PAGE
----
Usability testing is really design research

If I could do a bit of time travel I’d go back and change the term “usability testing”. Although the title is quite descriptive, it is ultimately too close to “user acceptance testing”. And the use of the testing word is definitely a problem.

The problem is that people associate testing (and in particular user acceptance testing) with something you do at the end of something. You test it to make sure it works.

I’ve lost count of the number of times I’ve encountered that basic misunderstanding of the purpose of a usability test.

Sure you can conduct a usability test at the end of a process on a finished product, but as any good usability practitioner will tell you, saving your usability testing until the end of a project when it is more costly and time-consuming to make changes doesn’t really make any sense.

Good usability practitioners will advise that you spend two-thirds of your usability budget before you are one-third of the way through your project. This way your usability insights can actually inform the way the product is designed and developed.

Early in a project, usability testing (and related research techniques) is a highly effective method of providing insights into questions that inform the design process.

I encourage you to think of usability testing as design research – and maybe you could also call it design research from now on so that our less well-informed colleagues don’t get confused.

Now where did I leave that tardis?

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10 responses to “Usability testing is really design research

  1. yep, i’m completely with you. I do what I can to avoid using the term ‘usability testing’ for anything but that thing that you do really close to launch (hopefully after you’ve done a whole load of ‘design research’ earlier in the piece).

    hear hear.

  2. Majed Alshamari

    Hi there,
    Well, the “Testing” term means working hard and even you tell the participants that is a test, they will try to perform a better although you do not want to measure them , you just want to measure the system itself. However, I agree up to a point that we should avoid using “Testing” term and replace with Design, evaluate, or others term.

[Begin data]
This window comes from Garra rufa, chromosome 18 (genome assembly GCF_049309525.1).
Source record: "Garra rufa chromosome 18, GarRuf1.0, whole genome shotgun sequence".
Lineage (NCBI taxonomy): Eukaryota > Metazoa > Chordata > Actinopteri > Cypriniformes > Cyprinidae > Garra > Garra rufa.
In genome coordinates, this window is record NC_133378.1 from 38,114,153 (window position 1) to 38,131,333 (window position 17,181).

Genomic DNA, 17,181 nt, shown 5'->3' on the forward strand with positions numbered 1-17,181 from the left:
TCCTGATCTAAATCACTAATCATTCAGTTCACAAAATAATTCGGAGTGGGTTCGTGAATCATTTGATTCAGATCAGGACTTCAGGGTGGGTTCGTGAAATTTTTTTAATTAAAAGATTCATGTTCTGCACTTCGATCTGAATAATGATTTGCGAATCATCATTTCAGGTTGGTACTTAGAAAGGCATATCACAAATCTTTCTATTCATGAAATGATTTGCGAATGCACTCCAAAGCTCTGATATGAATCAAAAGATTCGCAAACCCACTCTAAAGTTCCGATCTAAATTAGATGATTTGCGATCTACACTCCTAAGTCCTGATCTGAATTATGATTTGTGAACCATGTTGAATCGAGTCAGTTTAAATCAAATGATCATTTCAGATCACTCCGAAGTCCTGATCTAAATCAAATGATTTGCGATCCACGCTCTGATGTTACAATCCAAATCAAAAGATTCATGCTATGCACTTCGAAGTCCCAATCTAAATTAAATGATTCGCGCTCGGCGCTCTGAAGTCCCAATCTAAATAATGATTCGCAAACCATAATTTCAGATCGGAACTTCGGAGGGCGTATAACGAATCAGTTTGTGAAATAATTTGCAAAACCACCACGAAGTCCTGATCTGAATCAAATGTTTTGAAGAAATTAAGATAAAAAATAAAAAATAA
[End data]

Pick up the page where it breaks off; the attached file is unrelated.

I have been working for a while in Usability field and I do dislike using “Testing” term.
    bye for now

  3. Agreed for sure. The term “Usability” nowadays carries a bit of a dusty clipboard feel with it. Add the word “Testing” and you’ve suddenly got a title that makes even the keenest listener glaze over.

    But the thing with “design research” – it doesn’t mention the users. Surely you’ve got to mention the users? :-)

    … “User Experience Research”. Hmm, it’s a bit of a mouthful.

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  5. simplerisbetter

    @Majed: I would always try to avoid using the term “testing” with research participants. After all the subject of the test is not the user but the application, website, etc.

    My posting was more directed at how we communicate to our non-usability practitioner clients/colleagues about what we are doing.

    @Harry: Although I agree (in part at least) with your objective, I completely agree with your conclusion – overly descriptive names can be a real problem.

    My vote is for Design Research!

  6. Adding to the chorus here, I completely agree. I find clients often say “usability test” when they actually mean “exploratory research” or (worse) “make sure I don’t get fired.”

    The notion of the “test” is definitely the problem. Design research is my vote!

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  8. simplerisbetter

    Whether usability testing is simply a part of a number of other design research activities, or a discrete activity (for me) comes down to factors such as the objectives of the test, whether you are actually redesigning a site or simply evaluating it for potential redesign, etc.

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  10. Well said, Iain. I expressed similar concerns in my recent post Stop calling it usability testing. While there were some that debated the idea, via blog comments and emails, I think that if you really mean “usability testing” and accept the connotations that are likely to come attached to that phrase, then that’s fine, use it. But if not, then calling it “design research” as you suggest, is a far better approach.

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